The project’s final deliverable will be a depot gap analysis report that will identify the gaps between the current depot capabilities and those required to support the sample set of new LRUs to help establish the depot source of repair (DSOR). This project’s report will assist DOD decision-makers with the process of determining when to in-source and when to outsource LRUs to improve throughput.
This project will benefit not only the Air Force but also the DOD, enterprise-wide. Lessons learned from this initiative can be applied across all DOD maintenance organizations, with the potential for adoption by managers of ground vehicle fleets, engineering equipment, power generation, ship repair, and a multitude of other applications. This project’s framework will help to facilitate more effective resource allocation and provide the DOD with more accurate forecasts for its operation and maintenance (O&M) budgets, greater fidelity when developing contract requirements and deliverables, and improved accuracy when reporting these publicly owned assets on financial statements and audits.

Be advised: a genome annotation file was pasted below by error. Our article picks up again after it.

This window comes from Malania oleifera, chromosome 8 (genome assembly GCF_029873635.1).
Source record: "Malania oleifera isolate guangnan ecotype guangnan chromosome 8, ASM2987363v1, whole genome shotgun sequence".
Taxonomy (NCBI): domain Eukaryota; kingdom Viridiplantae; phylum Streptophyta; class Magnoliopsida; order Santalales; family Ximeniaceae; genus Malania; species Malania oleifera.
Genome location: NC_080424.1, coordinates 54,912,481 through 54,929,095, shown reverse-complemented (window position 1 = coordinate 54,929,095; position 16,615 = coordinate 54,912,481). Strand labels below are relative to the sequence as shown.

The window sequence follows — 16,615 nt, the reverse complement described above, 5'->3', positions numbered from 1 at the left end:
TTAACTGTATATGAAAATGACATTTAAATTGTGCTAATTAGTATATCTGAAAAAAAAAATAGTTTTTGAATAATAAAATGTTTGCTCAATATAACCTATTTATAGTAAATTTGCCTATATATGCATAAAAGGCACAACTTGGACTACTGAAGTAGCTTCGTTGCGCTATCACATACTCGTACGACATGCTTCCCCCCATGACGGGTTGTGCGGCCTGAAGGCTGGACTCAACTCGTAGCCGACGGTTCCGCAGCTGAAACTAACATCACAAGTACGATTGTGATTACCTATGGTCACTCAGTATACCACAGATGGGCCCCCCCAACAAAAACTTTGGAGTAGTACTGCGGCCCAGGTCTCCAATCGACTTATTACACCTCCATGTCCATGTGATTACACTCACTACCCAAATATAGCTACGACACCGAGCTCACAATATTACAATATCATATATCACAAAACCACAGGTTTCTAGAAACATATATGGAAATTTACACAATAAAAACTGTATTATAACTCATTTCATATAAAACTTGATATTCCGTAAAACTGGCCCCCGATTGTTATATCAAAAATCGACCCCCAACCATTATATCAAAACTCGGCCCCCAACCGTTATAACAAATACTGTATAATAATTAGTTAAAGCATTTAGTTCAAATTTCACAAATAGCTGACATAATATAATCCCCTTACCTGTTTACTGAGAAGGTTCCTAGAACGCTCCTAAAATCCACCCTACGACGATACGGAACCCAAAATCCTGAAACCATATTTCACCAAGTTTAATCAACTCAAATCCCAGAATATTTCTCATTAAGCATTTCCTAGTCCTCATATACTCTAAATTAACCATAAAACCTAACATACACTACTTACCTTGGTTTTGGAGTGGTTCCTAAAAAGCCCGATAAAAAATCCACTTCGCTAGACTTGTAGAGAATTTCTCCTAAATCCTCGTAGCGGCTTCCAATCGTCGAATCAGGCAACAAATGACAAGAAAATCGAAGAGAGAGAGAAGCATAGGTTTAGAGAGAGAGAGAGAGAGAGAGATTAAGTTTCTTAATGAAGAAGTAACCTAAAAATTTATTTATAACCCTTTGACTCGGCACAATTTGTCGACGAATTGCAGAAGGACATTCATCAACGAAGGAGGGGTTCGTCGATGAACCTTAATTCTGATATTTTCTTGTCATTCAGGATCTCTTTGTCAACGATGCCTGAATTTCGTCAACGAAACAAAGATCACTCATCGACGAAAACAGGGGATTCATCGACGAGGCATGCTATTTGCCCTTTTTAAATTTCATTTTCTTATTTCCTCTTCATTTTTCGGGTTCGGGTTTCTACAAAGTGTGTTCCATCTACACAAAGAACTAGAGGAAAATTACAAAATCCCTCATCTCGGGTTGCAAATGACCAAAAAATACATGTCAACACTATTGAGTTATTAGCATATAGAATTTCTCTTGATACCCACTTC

Additional benefits to the DOD include improved collaboration between engineering and logistics providers across the enterprise; optimized sustainment policies and practices at the program office, field repair activities, and field supporting agencies; decreased turnaround times and maintenance costs for organizational, intermediate, and depot-level repair activities; and increased mission capable/full mission capable weapons systems available to the warfighter.
The project is scheduled to be completed with the delivery of the final technical report and research items this July.
“We have appreciated the customer’s flexibility. The HH-60 Program Office has been very flexible and thoughtful about working with the various stakeholders—the OEMs and Air Logistics Complexes,” said Hutson.